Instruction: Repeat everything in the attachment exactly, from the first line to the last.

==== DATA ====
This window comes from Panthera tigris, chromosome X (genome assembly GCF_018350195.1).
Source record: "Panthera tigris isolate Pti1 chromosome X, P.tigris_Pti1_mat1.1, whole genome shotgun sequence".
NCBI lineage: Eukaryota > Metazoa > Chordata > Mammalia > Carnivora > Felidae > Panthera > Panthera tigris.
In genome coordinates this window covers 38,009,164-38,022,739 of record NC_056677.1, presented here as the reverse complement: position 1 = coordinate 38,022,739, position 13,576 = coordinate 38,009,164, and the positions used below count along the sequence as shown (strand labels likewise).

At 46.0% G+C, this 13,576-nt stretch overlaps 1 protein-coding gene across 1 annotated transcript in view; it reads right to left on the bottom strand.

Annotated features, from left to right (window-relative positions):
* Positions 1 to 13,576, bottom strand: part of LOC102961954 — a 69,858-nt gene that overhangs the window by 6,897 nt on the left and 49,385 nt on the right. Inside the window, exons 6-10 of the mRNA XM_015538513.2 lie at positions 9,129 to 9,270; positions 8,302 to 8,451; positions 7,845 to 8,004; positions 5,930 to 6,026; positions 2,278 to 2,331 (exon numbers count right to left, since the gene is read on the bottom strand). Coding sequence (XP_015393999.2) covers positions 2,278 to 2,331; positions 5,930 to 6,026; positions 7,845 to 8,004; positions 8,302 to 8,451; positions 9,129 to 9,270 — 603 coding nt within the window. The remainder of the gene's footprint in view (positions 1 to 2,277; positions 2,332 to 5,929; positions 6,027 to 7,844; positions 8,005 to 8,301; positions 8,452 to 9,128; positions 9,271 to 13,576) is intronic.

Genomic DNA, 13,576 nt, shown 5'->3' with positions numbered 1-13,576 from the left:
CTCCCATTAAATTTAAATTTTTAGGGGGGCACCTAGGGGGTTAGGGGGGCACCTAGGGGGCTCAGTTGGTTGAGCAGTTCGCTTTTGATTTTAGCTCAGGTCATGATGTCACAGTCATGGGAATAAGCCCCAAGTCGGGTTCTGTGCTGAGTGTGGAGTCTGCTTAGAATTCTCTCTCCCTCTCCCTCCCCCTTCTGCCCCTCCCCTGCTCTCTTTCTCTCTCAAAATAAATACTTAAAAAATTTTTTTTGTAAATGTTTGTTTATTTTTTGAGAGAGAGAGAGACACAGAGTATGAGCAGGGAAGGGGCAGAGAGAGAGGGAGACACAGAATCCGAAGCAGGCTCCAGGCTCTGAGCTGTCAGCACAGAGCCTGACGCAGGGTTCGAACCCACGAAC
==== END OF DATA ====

This window comes from Panthera tigris, chromosome X (genome assembly GCF_018350195.1).
Source record: "Panthera tigris isolate Pti1 chromosome X, P.tigris_Pti1_mat1.1, whole genome shotgun sequence".
NCBI lineage: Eukaryota > Metazoa > Chordata > Mammalia > Carnivora > Felidae > Panthera > Panthera tigris.
In genome coordinates this window covers 38,009,164-38,022,739 of record NC_056677.1, presented here as the reverse complement: position 1 = coordinate 38,022,739, position 13,576 = coordinate 38,009,164, and the positions used below count along the sequence as shown (strand labels likewise).

At 46.0% G+C, this 13,576-nt stretch overlaps 1 protein-coding gene across 1 annotated transcript in view; it reads right to left on the bottom strand.

Annotated features, from left to right (window-relative positions):
* Positions 1 to 13,576, bottom strand: part of LOC102961954 — a 69,858-nt gene that overhangs the window by 6,897 nt on the left and 49,385 nt on the right. Inside the window, exons 6-10 of the mRNA XM_015538513.2 lie at positions 9,129 to 9,270; positions 8,302 to 8,451; positions 7,845 to 8,004; positions 5,930 to 6,026; positions 2,278 to 2,331 (exon numbers count right to left, since the gene is read on the bottom strand). Coding sequence (XP_015393999.2) covers positions 2,278 to 2,331; positions 5,930 to 6,026; positions 7,845 to 8,004; positions 8,302 to 8,451; positions 9,129 to 9,270 — 603 coding nt within the window. The remainder of the gene's footprint in view (positions 1 to 2,277; positions 2,332 to 5,929; positions 6,027 to 7,844; positions 8,005 to 8,301; positions 8,452 to 9,128; positions 9,271 to 13,576) is intronic.

Genomic DNA, 13,576 nt, shown 5'->3' with positions numbered 1-13,576 from the left:
CTCCCATTAAATTTAAATTTTTAGGGGGGCACCTAGGGGGTTAGGGGGGCACCTAGGGGGCTCAGTTGGTTGAGCAGTTCGCTTTTGATTTTAGCTCAGGTCATGATGTCACAGTCATGGGAATAAGCCCCAAGTCGGGTTCTGTGCTGAGTGTGGAGTCTGCTTAGAATTCTCTCTCCCTCTCCCTCCCCCTTCTGCCCCTCCCCTGCTCTCTTTCTCTCTCAAAATAAATACTTAAAAAATTTTTTTTGTAAATGTTTGTTTATTTTTTGAGAGAGAGAGAGACACAGAGTATGAGCAGGGAAGGGGCAGAGAGAGAGGGAGACACAGAATCCGAAGCAGGCTCCAGGCTCTGAGCTGTCAGCACAGAGCCTGACGCAGGGTTCGAACCCACGAAC